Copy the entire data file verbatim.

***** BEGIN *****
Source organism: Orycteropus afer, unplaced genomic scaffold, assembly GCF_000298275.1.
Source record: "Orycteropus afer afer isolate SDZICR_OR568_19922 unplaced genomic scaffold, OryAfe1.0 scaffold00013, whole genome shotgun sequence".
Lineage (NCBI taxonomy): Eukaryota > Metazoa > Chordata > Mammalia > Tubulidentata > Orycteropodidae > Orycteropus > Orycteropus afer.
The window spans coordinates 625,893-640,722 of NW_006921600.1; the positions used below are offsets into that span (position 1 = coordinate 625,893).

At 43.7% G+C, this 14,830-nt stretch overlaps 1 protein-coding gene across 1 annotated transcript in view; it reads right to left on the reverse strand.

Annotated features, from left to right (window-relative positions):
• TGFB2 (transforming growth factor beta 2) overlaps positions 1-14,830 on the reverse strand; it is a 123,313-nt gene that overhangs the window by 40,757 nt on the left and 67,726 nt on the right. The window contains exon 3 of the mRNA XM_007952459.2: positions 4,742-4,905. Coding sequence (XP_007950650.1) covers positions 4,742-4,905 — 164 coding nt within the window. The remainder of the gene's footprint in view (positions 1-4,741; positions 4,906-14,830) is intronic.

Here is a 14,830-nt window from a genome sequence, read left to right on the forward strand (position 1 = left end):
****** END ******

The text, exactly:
Source organism: Orycteropus afer, unplaced genomic scaffold, assembly GCF_000298275.1.
Source record: "Orycteropus afer afer isolate SDZICR_OR568_19922 unplaced genomic scaffold, OryAfe1.0 scaffold00013, whole genome shotgun sequence".
Lineage (NCBI taxonomy): Eukaryota > Metazoa > Chordata > Mammalia > Tubulidentata > Orycteropodidae > Orycteropus > Orycteropus afer.
The window spans coordinates 625,893-640,722 of NW_006921600.1; the positions used below are offsets into that span (position 1 = coordinate 625,893).

At 43.7% G+C, this 14,830-nt stretch overlaps 1 protein-coding gene across 1 annotated transcript in view; it reads right to left on the reverse strand.

Annotated features, from left to right (window-relative positions):
• TGFB2 (transforming growth factor beta 2) overlaps positions 1-14,830 on the reverse strand; it is a 123,313-nt gene that overhangs the window by 40,757 nt on the left and 67,726 nt on the right. The window contains exon 3 of the mRNA XM_007952459.2: positions 4,742-4,905. Coding sequence (XP_007950650.1) covers positions 4,742-4,905 — 164 coding nt within the window. The remainder of the gene's footprint in view (positions 1-4,741; positions 4,906-14,830) is intronic.

Here is a 14,830-nt window from a genome sequence, read left to right on the forward strand (position 1 = left end):